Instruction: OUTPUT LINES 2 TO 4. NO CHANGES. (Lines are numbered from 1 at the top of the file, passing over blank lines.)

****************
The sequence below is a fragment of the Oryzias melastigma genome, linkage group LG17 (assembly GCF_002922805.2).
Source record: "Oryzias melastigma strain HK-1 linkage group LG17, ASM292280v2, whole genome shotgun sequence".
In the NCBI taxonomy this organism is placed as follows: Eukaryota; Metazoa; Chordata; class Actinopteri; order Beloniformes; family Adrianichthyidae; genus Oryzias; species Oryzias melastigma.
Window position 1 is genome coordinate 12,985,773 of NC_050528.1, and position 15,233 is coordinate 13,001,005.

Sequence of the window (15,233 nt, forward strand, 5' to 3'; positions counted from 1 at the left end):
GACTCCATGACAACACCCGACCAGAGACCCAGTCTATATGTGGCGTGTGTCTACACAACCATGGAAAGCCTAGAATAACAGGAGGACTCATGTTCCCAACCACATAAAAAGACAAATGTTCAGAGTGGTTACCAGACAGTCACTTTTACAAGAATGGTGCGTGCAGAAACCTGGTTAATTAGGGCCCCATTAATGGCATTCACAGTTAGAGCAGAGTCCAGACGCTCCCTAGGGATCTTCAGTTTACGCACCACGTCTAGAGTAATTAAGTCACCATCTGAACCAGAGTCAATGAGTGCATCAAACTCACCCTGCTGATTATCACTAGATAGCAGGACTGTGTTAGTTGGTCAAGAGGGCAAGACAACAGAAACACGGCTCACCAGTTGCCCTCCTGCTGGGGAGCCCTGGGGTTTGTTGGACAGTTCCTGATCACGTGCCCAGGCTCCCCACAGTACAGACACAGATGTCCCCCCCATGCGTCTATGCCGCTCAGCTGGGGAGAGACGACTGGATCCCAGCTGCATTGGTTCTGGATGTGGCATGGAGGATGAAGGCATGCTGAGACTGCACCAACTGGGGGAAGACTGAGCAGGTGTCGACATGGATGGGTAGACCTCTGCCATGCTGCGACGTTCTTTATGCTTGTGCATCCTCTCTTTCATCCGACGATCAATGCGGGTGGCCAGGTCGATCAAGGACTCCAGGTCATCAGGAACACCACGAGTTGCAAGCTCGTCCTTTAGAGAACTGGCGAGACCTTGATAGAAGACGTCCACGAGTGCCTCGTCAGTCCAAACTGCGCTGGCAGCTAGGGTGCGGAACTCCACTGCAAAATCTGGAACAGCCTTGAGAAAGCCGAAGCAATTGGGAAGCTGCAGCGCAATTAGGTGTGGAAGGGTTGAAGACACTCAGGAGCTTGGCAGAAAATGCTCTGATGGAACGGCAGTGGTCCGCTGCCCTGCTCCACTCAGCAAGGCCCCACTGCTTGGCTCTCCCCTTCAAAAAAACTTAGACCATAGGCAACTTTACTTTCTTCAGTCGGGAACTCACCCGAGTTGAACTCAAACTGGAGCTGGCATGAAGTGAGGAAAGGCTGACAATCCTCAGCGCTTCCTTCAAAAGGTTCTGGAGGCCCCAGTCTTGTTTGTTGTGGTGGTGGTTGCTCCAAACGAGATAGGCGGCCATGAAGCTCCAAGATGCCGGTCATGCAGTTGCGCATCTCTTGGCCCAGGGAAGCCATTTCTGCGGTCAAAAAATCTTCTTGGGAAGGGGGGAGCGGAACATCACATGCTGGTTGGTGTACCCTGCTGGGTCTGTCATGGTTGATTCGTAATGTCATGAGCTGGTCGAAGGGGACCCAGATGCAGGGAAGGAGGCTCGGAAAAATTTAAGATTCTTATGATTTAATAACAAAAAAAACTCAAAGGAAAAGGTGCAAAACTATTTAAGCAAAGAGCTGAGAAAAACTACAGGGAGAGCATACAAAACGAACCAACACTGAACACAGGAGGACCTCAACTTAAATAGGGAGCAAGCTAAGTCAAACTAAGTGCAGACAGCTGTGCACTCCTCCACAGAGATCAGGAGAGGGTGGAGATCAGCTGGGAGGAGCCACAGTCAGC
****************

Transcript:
Source record: "Oryzias melastigma strain HK-1 linkage group LG17, ASM292280v2, whole genome shotgun sequence".
In the NCBI taxonomy this organism is placed as follows: Eukaryota; Metazoa; Chordata; class Actinopteri; order Beloniformes; family Adrianichthyidae; genus Oryzias; species Oryzias melastigma.
Window position 1 is genome coordinate 12,985,773 of NC_050528.1, and position 15,233 is coordinate 13,001,005.